Pilgrim’s: Avoiding woody breast led to low hatchability

CEO says Pilgrim’s hatchability rates are ‘better than the average company,’ but improvement is still needed.

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Hatchery Chicks Pilgrim's Pride
Roy Graber

Pilgrim’s Pride has not been immune to troubles of lower-than-desired hatchability, but the company’s CEO believes they have identified the main source of the issue and expects the situation to improve.

Speaking during a quarterly earnings call on February 26, Pilgrim’s Pride CEO Fabio Sandri said when the broiler industry tried to tackle one problem, another problem arose.

“The primary breeding companies changed their breeds to improve the quality and the yields on the breast meat,” said Sandri. “We started several years ago with the issue of the woody breast and the reaction from the primary breeders was to change their breed to improve the quality and reduce that issue, and that impacted the hatchability. That, as well as a breed that performs better on the conversion, creates a little bit of a challenge on the live side, on the egg production, and on the hatch, and I think that’s what we saw.”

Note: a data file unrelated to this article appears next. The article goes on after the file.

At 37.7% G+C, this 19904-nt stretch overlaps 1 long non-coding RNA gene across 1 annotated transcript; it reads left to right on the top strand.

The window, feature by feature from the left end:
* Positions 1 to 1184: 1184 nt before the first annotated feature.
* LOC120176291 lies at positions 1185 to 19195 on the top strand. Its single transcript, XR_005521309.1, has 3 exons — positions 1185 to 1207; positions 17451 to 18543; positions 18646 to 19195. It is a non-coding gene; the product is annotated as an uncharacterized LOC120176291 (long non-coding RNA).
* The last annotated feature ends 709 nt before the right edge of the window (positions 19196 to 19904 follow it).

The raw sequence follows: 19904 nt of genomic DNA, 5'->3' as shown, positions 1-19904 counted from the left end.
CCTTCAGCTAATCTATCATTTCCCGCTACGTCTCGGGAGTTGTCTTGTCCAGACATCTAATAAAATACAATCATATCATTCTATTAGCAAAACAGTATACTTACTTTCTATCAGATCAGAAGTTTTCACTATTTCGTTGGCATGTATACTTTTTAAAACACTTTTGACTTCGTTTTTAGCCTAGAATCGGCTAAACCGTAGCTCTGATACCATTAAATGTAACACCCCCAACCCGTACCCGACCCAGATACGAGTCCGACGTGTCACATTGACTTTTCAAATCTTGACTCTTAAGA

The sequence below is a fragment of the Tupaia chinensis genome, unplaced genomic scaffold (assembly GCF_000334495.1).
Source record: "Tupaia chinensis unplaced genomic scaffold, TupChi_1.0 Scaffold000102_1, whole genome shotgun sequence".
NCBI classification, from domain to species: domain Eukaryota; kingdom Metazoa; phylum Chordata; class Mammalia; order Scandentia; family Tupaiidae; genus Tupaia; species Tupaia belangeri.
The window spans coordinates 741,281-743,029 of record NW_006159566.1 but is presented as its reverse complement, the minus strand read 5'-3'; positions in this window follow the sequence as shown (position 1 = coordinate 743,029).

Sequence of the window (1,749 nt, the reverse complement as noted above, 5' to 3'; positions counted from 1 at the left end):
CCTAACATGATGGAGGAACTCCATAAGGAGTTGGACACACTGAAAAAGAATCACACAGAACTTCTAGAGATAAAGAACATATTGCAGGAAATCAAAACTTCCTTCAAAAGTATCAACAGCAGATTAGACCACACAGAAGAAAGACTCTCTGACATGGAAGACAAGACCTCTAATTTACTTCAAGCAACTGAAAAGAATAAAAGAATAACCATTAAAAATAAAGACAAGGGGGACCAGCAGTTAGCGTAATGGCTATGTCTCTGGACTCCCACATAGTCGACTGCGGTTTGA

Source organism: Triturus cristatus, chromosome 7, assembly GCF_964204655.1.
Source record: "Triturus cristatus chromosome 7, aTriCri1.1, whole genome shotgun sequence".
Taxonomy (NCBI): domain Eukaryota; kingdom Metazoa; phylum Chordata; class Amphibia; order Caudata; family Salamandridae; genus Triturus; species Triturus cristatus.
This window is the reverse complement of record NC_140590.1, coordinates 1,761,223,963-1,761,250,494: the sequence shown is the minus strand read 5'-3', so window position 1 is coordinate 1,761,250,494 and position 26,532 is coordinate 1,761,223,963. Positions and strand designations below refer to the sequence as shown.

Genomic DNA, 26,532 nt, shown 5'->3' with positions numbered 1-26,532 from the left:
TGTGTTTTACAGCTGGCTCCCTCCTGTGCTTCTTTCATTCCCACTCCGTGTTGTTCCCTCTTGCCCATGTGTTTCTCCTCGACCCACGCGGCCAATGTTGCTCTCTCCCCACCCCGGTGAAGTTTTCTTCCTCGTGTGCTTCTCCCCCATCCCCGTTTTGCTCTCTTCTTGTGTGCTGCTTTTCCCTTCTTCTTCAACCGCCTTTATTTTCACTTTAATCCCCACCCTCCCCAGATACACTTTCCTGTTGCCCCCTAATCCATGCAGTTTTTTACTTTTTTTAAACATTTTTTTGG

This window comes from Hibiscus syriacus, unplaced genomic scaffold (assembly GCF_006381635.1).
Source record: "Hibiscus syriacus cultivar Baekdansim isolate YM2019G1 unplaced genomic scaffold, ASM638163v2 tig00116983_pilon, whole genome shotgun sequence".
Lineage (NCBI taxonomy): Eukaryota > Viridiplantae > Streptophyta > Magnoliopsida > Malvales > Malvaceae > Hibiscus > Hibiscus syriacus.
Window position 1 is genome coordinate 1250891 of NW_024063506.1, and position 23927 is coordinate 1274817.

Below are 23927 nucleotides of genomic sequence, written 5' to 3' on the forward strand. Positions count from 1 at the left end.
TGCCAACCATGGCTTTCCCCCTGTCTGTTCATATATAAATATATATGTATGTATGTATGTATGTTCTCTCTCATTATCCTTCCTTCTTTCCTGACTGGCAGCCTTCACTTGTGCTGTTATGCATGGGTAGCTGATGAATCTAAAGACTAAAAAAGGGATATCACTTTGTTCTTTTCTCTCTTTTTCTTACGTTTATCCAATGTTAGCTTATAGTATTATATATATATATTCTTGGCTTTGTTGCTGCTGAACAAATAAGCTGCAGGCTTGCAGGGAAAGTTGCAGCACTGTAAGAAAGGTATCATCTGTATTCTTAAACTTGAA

Sandri said Pilgrim’s is improving its “management of the breeder side,” and they are starting to see hatchability rates rebound.

“We are better than the average company right now, but there are still some challenges on the hatchability that maybe with a new breed will be resolved,” he said.

Sandri has also noticed that the average breeder age in the industry is older than what would be desired, which he said is also impacting hatchability. However, the industry is placing more pullets with the intent of tackling that problem, saying that a younger breeding flock should be more productive.

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